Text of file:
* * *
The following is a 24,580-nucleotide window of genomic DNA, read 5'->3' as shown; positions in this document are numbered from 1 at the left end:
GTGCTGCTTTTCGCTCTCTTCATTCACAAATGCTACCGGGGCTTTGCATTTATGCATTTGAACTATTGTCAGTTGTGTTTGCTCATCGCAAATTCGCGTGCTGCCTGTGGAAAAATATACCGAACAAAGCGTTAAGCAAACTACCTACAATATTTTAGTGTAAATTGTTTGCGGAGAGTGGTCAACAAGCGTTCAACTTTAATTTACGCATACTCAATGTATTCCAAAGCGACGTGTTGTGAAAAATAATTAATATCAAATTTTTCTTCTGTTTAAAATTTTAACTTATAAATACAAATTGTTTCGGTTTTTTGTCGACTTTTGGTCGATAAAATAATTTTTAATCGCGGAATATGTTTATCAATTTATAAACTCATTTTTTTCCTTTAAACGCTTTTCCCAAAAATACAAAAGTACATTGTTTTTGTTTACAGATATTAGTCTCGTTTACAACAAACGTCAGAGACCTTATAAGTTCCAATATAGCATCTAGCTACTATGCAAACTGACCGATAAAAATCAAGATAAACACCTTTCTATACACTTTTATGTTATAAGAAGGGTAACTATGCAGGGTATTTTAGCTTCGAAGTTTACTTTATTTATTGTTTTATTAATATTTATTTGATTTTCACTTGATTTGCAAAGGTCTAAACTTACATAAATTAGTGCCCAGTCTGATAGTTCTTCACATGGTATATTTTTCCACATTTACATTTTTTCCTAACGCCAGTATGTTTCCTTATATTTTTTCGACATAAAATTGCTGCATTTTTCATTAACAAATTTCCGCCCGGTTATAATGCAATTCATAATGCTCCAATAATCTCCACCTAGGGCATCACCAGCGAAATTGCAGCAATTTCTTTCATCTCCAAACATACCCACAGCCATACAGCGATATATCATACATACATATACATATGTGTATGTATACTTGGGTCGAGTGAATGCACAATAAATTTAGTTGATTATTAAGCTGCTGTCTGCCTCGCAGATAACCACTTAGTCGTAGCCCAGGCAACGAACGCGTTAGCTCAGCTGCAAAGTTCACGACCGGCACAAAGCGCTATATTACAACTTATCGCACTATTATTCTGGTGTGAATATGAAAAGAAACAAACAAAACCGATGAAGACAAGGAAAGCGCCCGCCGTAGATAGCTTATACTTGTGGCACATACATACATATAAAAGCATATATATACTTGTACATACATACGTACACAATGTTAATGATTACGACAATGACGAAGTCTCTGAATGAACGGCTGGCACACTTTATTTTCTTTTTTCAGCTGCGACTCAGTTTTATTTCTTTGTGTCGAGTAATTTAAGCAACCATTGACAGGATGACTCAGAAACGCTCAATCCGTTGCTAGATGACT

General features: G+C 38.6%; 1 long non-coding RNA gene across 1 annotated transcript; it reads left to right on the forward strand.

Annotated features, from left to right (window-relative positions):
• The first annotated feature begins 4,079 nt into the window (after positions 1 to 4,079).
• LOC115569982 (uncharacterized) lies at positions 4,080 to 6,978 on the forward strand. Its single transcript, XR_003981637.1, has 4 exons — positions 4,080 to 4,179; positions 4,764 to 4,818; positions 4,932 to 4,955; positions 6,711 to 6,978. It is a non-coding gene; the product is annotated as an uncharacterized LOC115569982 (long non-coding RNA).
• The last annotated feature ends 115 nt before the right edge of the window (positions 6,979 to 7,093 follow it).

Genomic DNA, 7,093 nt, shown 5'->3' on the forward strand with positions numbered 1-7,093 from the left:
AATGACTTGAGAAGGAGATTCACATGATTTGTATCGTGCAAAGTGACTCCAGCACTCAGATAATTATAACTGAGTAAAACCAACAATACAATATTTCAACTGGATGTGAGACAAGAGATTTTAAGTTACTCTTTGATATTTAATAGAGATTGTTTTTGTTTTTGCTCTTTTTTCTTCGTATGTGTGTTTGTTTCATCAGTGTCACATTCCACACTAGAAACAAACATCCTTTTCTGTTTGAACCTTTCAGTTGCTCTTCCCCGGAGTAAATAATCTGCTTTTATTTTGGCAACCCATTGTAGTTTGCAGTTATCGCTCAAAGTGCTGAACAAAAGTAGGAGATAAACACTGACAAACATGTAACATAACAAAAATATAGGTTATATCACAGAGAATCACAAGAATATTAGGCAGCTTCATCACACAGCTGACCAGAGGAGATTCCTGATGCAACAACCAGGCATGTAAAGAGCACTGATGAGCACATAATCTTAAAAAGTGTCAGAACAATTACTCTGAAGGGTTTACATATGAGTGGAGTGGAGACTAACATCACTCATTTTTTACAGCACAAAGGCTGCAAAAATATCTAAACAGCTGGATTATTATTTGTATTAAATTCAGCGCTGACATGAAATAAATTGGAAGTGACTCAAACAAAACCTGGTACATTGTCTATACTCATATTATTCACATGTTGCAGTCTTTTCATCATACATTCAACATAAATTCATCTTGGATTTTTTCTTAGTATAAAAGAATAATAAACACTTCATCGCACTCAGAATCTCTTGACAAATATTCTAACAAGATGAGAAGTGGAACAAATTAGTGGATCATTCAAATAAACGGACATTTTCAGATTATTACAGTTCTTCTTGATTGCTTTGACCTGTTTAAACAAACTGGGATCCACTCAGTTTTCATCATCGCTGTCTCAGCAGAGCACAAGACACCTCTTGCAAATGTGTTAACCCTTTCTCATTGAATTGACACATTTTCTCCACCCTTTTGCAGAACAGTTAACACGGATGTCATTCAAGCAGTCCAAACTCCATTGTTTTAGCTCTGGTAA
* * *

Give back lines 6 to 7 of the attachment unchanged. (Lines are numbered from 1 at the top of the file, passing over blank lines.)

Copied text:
• LOC115569982 (uncharacterized) lies at positions 4,080 to 6,978 on the forward strand. Its single transcript, XR_003981637.1, has 4 exons — positions 4,080 to 4,179; positions 4,764 to 4,818; positions 4,932 to 4,955; positions 6,711 to 6,978. It is a non-coding gene; the product is annotated as an uncharacterized LOC115569982 (long non-coding RNA).
• The last annotated feature ends 115 nt before the right edge of the window (positions 6,979 to 7,093 follow it).